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A Critical Analysis on the Use of Indicator Species in Management

Gerald J. Niemi, Joann M. Hanowski, Ann R. Lima, Tom Nicholls and Norm Weiland
The Journal of Wildlife Management
Vol. 61, No. 4 (Oct., 1997), pp. 1240-1252
Published by: Wiley on behalf of the Wildlife Society
DOI: 10.2307/3802123
Stable URL: http://www.jstor.org/stable/3802123
Page Count: 13
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A Critical Analysis on the Use of Indicator Species in Management
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Abstract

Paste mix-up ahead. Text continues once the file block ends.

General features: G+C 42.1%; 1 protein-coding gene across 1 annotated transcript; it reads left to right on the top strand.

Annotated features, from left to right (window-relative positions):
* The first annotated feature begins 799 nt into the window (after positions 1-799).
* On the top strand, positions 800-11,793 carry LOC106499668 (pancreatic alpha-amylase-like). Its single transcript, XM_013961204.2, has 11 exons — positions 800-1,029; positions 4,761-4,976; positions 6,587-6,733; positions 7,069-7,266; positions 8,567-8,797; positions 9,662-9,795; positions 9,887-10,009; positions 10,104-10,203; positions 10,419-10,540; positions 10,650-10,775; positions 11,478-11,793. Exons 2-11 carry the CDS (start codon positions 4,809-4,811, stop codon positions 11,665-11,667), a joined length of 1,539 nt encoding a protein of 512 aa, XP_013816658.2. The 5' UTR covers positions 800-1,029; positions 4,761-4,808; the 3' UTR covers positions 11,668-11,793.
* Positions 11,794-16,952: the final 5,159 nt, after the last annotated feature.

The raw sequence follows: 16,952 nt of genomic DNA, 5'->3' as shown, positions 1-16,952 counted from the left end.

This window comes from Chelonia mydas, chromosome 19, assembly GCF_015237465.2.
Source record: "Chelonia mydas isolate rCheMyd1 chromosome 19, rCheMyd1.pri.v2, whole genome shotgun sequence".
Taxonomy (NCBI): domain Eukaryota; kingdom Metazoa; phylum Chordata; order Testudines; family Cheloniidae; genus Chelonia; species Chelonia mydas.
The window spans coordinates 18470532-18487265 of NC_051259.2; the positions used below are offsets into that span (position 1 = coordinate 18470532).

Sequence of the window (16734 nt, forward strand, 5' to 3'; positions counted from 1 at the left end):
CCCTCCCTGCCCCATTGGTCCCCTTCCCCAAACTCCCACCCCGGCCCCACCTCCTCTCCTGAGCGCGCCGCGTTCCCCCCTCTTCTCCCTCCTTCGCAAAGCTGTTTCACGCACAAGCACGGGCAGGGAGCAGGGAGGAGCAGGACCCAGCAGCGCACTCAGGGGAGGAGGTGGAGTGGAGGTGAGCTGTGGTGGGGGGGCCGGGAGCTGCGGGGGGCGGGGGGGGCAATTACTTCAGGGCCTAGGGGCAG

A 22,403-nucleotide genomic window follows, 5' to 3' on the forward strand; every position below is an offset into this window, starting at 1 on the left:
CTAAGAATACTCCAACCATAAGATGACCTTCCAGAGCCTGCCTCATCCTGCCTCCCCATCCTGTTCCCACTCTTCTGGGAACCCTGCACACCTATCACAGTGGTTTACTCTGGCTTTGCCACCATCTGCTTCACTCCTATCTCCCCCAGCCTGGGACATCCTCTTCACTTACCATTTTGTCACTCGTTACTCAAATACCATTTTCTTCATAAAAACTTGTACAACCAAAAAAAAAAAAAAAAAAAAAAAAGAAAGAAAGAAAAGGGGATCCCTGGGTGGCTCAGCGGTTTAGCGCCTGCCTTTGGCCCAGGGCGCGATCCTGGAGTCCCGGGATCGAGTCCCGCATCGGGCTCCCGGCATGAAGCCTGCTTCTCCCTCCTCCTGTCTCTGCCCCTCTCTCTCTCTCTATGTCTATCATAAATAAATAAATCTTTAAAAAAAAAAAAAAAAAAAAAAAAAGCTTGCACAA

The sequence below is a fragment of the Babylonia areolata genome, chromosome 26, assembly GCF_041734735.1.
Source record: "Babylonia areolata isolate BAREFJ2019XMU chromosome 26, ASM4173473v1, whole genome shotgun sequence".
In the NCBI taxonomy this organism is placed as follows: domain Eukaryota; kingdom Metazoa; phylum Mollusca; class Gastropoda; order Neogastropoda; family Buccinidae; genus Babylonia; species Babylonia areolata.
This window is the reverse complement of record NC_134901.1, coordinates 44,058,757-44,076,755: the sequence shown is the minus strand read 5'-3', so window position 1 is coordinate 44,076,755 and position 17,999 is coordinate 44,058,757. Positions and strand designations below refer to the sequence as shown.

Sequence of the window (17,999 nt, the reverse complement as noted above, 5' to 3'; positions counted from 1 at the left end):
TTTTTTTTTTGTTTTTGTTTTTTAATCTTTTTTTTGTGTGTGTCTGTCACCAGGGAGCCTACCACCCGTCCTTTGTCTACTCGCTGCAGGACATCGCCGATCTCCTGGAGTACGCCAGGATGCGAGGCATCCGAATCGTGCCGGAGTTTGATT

We examined the habitat distributions of management indicator and sensitive species (MIS), as defined by the U.S. Forest Service within the Chequamegon National Forest (CNF) of northern Wisconsin and whether other bird species were positively associated with these MIS. We addressed these associations with 2 relatively large databases, annual breeding bird counts of 92 line transect segments gathered from 1986 to 1992 and counts of 122 "Forest Stands" gathered in 1992-1993. Of 25 MIS identified by the CNF, only 7 species were abundant enough for analyses. The other species were either too rare within the CNF or the censusing methods were not compatible with their life history. Only 2 of the MIS had nonrandom distributions associated with specific habitat types and warranted consideration as indicators. The yellow-bellied flycatcher (Empidonax flaviventris) was found primarily in lowland coniferous habitats, while the pine warbler (Dendroica pinus) was found primarily in upland coniferous habitats, especially pine. Although many positive species associations were found for most of the MIS, many inconsistencies among the 2 datasets also were identified. Most species responded to habitat attributes that satisfy their needs for survival and these autecological responses likely led to inconsistent patterns of species associations for most of the MIS. The lack of consistent patterns among most MIS casts doubt on the ability to use a few species as indicators for the well-being of many other species, especially for those that are uncommon and difficult to monitor. Developing more comprehensive techniques that improve habitat classifications and combine monitoring of trends in habitat and birds within those habitats likely will prove more fruitful than focusing on a few "representative" species.

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